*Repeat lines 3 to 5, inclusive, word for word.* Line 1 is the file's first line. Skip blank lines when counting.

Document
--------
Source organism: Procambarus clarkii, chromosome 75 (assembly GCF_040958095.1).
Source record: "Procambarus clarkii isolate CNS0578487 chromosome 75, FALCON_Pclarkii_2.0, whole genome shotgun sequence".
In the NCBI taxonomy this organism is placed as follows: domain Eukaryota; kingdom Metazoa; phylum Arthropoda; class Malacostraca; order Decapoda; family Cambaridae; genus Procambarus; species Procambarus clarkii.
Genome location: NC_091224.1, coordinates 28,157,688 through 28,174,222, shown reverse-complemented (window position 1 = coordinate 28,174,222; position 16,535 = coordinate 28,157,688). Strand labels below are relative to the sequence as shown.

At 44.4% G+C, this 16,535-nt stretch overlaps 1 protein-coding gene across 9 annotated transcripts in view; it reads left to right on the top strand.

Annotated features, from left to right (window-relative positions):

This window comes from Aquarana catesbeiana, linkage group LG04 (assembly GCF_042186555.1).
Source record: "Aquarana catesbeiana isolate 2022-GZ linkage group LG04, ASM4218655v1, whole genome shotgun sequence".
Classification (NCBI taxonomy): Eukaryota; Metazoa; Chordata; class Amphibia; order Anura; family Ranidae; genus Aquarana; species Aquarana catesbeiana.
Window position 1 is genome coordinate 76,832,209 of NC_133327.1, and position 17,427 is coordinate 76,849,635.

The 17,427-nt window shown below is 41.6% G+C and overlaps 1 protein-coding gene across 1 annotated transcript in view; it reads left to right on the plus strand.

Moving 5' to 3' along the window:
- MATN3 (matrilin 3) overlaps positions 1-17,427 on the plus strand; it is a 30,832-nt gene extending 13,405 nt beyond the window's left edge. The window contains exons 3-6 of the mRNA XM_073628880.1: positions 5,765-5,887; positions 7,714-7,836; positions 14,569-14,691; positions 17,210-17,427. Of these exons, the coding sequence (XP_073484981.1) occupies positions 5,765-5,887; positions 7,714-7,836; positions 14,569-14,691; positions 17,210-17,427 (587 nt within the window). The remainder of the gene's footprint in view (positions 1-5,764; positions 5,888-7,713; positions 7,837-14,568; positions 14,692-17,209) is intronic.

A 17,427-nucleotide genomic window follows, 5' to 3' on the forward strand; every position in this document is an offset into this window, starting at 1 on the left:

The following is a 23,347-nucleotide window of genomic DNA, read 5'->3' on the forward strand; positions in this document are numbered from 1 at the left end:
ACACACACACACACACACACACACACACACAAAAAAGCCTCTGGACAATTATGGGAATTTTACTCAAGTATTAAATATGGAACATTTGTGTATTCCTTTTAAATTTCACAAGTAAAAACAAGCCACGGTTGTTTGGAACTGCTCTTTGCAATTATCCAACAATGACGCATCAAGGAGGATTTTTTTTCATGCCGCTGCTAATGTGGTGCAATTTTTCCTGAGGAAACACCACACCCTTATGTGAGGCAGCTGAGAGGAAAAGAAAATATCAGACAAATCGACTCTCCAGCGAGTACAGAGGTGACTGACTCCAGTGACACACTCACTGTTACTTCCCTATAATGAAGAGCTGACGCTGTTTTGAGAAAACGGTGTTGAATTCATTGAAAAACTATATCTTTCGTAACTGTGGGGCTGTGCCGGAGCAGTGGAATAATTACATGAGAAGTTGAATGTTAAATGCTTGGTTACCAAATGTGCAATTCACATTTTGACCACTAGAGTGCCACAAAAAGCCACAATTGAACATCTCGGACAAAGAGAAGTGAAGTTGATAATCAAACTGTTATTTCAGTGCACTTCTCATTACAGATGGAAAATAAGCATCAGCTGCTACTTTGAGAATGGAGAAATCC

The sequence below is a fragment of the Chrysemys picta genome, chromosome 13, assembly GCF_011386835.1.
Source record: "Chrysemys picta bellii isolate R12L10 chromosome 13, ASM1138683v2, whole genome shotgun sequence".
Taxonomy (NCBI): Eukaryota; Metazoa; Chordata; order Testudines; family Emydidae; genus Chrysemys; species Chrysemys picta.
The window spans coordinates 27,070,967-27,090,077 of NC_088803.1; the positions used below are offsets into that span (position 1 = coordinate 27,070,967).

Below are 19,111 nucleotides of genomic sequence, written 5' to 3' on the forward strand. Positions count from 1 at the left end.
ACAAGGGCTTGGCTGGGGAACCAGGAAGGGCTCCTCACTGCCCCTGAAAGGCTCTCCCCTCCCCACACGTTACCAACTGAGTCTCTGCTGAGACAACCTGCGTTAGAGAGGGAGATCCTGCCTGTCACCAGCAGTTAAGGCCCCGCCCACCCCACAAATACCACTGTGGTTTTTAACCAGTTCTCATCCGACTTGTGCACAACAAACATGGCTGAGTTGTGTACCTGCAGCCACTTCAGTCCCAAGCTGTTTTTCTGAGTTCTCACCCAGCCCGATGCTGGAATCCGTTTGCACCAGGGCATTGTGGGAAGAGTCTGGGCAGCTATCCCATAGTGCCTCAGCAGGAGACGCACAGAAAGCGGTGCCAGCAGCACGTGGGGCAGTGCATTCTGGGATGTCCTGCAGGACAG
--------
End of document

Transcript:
In the NCBI taxonomy this organism is placed as follows: domain Eukaryota; kingdom Metazoa; phylum Arthropoda; class Malacostraca; order Decapoda; family Cambaridae; genus Procambarus; species Procambarus clarkii.
Genome location: NC_091224.1, coordinates 28,157,688 through 28,174,222, shown reverse-complemented (window position 1 = coordinate 28,174,222; position 16,535 = coordinate 28,157,688). Strand labels below are relative to the sequence as shown.

At 44.4% G+C, this 16,535-nt stretch overlaps 1 protein-coding gene across 9 annotated transcripts in view; it reads left to right on the top strand.